The USDA Wildlife Services’ inefficient and inhumane wildlife damage management program
Wildlife Services, a program of the U.S. Department of Agriculture, has waged war on our nation’s wildlife for more than a century. From 2004 to 2013 (the most recent year for which data is available), Wildlife Services killed nearly 34 million bears, bobcats, coyotes, mountain lions, wolves and many other wild animals in the name of protecting crops, farm animals, private property and even other species such as rare birds and prey species favored by hunters. Unintended targets—even endangered species and pets—are also killed
Inhumane lethal control
Wildlife Services’ killing methods include shooting from helicopters and airplanes, trapping and snaring, poisoning and denning (killing pups in or at their dens). M-44s are spring-loaded devices that propel sodium cyanide pellets into an animal’s mouth when she tugs the baited device. When the pellet mixes with moisture, it turns into deadly hydrogen cyanide gas that causes asphyxiation, usually within two minutes.
Coyotes ingest another lethal poison, Compound 1080, from special collars placed on sheep and goats. Death lasts five to 14 hours. Victims suffer convulsions and ultimately die from cardiac failure or respiratory arrest.
Lethal control should be a last resort, such as in cases where specific problem animals have been identified and cannot be deterred from killing farm animals. But Wildlife Services traditionally has shown a preference for killing even in situations where prevention and nonlethal measures could be effectively used. These include domestic guard animals, increased human husbandry, birthing in sheds or barns rather than outside and preventing animals from accessing sites of concern.
Inappropriate subsidies for private interests
Wildlife Services spent more than $1 billion from 2004 to 2013, much of it from federal tax dollars. (The president’s proposed fiscal 2016 budget cut over $9 million from the program, a step in the right direction.) The remainder came from state and local taxes and fees from private customers.
While it relies upon tax revenues, the program’s services often benefit only a small number of special interests including public lands grazers, concentrated animal feeding operations, industrial timber operators and commercial fish farmers.
Lack of transparency and accountability
In the communities where it works, Wildlife Services often fails to share locations of traps and poisons, resulting in numerous dangerous incidents involving people, their companion animals or hunting dogs—even on federal public lands. Media reports have also uncovered brutal and indiscriminate activities, fiscal irresponsibility, environmental harm and employee misconduct.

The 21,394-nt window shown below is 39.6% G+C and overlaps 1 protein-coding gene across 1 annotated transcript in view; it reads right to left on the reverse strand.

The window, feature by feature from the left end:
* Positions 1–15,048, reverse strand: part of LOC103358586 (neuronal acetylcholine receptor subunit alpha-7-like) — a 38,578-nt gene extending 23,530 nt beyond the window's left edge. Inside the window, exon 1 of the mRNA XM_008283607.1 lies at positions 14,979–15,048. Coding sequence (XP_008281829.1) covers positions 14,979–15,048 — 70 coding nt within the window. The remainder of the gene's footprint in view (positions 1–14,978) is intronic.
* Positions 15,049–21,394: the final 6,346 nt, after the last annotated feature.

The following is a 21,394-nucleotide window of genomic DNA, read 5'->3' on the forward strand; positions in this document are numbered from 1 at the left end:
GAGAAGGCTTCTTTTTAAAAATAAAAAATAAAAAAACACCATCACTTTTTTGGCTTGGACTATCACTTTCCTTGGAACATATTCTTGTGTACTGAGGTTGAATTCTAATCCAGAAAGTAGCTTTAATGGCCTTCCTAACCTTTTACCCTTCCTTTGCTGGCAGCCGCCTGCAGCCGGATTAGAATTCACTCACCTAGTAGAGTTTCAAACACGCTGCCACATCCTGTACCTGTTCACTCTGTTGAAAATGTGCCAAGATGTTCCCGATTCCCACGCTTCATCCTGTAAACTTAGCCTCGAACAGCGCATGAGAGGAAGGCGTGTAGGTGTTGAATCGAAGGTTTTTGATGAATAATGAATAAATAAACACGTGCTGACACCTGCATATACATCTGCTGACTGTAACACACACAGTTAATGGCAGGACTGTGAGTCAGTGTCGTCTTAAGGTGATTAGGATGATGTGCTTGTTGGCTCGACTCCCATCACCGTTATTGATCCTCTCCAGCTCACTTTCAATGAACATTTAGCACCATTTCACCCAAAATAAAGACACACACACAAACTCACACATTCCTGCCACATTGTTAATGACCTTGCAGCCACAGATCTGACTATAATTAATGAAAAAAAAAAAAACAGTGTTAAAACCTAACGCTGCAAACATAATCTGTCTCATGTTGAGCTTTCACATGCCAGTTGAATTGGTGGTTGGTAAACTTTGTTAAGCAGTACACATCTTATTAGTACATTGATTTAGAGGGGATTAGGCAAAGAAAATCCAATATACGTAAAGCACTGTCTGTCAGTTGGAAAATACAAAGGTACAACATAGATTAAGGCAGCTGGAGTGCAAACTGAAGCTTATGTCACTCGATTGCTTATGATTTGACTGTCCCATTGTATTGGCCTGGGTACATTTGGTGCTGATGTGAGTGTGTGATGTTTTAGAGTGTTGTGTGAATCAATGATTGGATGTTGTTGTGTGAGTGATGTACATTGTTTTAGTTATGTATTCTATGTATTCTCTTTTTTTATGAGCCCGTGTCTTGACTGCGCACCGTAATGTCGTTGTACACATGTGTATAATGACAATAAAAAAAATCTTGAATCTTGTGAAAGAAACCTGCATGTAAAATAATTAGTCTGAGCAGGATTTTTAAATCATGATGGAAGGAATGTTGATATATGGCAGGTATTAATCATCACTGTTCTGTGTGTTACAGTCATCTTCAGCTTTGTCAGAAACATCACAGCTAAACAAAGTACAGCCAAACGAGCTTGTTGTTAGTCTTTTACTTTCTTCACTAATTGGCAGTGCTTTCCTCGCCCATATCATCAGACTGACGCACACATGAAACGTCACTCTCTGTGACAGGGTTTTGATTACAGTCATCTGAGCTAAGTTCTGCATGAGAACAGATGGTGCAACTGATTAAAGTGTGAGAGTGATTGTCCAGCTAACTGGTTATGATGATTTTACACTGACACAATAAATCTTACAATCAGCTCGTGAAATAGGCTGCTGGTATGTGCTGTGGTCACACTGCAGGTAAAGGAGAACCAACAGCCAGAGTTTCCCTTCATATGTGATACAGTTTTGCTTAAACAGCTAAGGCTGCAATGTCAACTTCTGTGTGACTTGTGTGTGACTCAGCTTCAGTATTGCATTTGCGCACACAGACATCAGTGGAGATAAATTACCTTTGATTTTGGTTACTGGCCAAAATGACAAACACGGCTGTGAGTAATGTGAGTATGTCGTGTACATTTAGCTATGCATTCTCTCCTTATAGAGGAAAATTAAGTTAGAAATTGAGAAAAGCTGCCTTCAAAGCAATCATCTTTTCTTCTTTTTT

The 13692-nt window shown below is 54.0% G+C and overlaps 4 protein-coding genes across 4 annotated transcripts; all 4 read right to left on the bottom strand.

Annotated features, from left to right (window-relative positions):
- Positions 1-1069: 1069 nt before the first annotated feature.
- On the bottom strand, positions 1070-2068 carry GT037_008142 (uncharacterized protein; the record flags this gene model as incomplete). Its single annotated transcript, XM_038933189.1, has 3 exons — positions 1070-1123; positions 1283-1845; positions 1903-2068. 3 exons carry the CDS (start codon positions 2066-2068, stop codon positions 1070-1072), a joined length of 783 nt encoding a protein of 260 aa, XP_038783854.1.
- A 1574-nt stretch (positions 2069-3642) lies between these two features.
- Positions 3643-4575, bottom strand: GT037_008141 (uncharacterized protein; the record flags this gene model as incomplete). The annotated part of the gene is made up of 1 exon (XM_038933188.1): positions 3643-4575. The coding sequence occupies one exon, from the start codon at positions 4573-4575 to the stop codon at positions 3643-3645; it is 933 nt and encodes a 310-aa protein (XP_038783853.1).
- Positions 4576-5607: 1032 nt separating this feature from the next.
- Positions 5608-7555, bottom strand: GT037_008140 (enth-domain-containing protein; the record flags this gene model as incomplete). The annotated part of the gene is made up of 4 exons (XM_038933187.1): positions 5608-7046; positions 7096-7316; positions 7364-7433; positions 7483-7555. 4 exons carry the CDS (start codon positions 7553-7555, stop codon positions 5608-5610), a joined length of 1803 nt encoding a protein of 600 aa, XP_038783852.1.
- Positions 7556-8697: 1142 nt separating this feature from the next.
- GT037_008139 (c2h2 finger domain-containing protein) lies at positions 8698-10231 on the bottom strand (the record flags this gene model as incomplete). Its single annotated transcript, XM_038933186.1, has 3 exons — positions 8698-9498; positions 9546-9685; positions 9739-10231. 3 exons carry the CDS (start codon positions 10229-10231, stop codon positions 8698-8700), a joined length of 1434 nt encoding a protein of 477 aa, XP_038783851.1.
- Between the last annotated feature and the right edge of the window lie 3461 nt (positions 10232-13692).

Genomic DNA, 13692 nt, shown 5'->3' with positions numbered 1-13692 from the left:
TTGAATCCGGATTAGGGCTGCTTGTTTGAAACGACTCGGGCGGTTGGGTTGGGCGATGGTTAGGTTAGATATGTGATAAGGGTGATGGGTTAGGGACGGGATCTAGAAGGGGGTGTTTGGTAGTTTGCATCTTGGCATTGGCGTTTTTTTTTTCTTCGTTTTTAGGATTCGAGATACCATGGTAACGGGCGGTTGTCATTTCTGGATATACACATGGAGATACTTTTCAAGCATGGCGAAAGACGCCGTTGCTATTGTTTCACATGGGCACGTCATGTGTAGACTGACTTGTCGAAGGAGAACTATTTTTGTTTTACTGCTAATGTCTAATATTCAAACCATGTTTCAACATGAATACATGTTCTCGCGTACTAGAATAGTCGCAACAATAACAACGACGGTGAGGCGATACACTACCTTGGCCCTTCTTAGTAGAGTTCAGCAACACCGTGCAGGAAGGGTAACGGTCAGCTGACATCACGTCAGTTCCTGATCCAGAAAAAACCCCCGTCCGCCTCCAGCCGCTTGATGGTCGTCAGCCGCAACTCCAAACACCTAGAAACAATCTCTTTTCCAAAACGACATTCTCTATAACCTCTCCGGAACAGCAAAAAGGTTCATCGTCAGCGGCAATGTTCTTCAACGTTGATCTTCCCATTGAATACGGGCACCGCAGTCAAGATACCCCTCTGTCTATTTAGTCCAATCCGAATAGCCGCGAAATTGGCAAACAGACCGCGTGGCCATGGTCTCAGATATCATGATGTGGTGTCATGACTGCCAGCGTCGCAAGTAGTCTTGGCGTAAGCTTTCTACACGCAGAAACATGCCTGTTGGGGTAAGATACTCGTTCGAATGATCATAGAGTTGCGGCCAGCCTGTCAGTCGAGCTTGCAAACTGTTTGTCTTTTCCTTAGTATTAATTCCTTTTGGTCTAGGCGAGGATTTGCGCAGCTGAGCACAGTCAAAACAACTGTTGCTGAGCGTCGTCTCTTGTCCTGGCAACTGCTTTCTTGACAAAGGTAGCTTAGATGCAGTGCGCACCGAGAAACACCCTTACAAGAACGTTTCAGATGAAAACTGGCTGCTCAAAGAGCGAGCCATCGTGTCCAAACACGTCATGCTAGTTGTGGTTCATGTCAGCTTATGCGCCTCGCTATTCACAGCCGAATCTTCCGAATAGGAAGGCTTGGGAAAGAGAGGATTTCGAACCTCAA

A proposal for reforming Wildlife Services
Wildlife Services must undergo a major transformation. The HSUS recommends the following reforms (read the recommendations in full):
1. End the use of inhumane management techniques. Wildlife Services should immediately stop using sodium cyanide and Compound 1080 and phase out all other poisons and toxicants. It should immediately end preemptive indiscriminate aerial gunning—where animals are systematically slaughtered to “sterilize” the landscape—and phase out most cruel traps and snares.
2. Transfer Wildlife Services to the Department of Interior. Only about a third of the program’s budget funds agricultural programs. With its significant impact on wildlife, the program should be integrated with other federal wildlife programs in the Department of Interior.
3. Formally incorporate animal welfare into decision making. The program should replace its simplistic decision-making model with one that explicitly incorporates animal welfare, such as a decision matrix that accounts for the welfare consequences of devices and techniques.
4. Update the program’s environmental impact statement. Wildlife Service’s environmental impact statement, which describes the program’s environmental effects and lists alternatives, hasn’t been revised in almost 20 years.
5. Adopt a conservation mandate. The health and integrity of ecological communities should become a priority, with accountability for effects on apex predators, keystone species, and threatened and endangered species.
6. Overhaul its decision-making process. Under a documented, formal process, stakeholders would be ensured that activities are justified, realistic, effective, targeted and humane, with long-term benefits.
7. Remove the financial incentive to kill. Wildlife Services should stop collecting fees for its services and end activities that don’t provide broad public benefits.